Yeah, it was a sound stage. There was a TV show in here. When I came to see the place they had a suburban house set. I had been looking for a nice, big open space. I like working in control rooms. Being in the same room with everybody else has been really a great challenge. Very exciting.

How do you get sounds, though? How do you know what's happening with the drums if they're playing right here and you're over at the console?

You record something and play it back. I think at this point I've recorded enough kits to know — to get pretty close on the first shot about what microphone I need to put where to get the result that I want to get. The recording process for me, I like it to be as invisible as possible, where often if a band comes in here and we start at eleven, we're listening to takes before lunch and we're listening to everybody. I'm not the kind of guy that will spend the first day or two getting the drum sound. We'll usually have a master by dinner. It's been a long time since I haven't achieved a master take on the first day. We'll be recording before anybody really knows that we're recording, everyone will come in it'll be just a very natural process and everyone is comfortable and all of a sudden, "Hey, guys, come check this out, that was really cool."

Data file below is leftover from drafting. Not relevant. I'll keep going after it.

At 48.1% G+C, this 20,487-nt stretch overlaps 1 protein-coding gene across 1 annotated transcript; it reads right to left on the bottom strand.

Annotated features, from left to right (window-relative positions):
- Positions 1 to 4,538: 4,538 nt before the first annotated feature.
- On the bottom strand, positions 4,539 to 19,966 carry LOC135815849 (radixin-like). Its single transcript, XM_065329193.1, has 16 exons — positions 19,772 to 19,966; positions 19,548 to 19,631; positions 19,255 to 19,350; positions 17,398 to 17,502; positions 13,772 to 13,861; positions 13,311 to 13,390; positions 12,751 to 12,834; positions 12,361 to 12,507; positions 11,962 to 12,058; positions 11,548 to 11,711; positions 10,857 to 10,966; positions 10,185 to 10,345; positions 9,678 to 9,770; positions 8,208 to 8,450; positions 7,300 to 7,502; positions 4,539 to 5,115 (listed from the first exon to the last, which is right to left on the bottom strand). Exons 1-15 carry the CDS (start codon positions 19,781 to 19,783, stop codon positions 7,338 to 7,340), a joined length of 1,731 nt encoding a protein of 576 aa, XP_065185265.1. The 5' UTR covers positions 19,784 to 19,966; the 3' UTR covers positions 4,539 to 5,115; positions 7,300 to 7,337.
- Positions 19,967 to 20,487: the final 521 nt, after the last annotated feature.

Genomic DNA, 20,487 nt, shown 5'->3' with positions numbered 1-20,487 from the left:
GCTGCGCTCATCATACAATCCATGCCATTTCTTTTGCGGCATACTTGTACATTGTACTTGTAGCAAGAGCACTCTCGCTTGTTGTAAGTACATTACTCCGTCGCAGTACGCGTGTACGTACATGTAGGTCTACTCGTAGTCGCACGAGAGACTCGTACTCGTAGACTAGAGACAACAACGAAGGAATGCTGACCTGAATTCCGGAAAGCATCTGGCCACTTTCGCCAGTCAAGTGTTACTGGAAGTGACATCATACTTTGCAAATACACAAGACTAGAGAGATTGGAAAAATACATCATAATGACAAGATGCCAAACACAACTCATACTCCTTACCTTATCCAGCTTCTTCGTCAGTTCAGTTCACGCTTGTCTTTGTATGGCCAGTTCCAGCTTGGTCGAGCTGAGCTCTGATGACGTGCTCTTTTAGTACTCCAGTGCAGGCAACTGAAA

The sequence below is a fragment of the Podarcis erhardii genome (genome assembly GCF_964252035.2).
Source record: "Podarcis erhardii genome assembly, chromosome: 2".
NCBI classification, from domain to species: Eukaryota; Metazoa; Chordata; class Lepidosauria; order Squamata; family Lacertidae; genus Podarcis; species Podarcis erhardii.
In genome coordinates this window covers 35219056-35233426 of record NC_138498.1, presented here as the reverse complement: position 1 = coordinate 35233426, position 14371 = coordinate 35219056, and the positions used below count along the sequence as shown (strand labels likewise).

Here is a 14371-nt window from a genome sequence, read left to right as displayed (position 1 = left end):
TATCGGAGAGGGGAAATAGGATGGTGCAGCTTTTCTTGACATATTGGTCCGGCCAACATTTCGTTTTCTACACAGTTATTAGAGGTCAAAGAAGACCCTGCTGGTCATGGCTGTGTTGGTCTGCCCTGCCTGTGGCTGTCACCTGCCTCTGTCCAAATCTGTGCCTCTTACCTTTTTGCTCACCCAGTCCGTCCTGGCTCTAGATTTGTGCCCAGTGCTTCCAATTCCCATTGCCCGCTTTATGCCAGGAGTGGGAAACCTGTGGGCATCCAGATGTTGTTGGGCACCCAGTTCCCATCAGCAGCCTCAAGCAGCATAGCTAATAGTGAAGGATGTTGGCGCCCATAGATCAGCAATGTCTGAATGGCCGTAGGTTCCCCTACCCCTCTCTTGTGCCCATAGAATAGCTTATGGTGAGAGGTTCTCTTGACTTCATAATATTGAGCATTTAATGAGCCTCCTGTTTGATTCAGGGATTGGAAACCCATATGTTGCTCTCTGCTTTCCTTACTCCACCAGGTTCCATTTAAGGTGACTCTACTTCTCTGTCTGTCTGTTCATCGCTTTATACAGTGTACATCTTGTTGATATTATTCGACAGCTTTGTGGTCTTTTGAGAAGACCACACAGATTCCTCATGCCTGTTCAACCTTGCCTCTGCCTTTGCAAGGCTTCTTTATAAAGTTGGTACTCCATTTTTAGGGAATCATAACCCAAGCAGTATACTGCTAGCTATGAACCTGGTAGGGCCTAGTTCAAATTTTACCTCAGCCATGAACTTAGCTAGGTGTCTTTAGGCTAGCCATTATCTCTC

How much tape do you go through on projects like that?

It depends. Not a lot — I work on 15 ips, which conserves a lot.

Are you running tape with the IEC EQ?

NAB. I've got that 3M machine — that 16-track there. That's the machine we used for the Kings record, which has really got a great character to it, but my Studer [800] is a great workhorse it's a great machine. Particularly with the 16-track heads on it.

No Pro Tools?

I don't think necessarily computers are the problem. People have made fantastic records with computers but I think it's a lot easier for people to lose themselves in the process now. It can detach you and prevent and prevent you from getting into a room full of people and letting things fly and not being so precious about it — standing back and looking at things as a whole. I like complete takes.

I gathered that. Even multi-tracking really didn't kick in until '65 or something.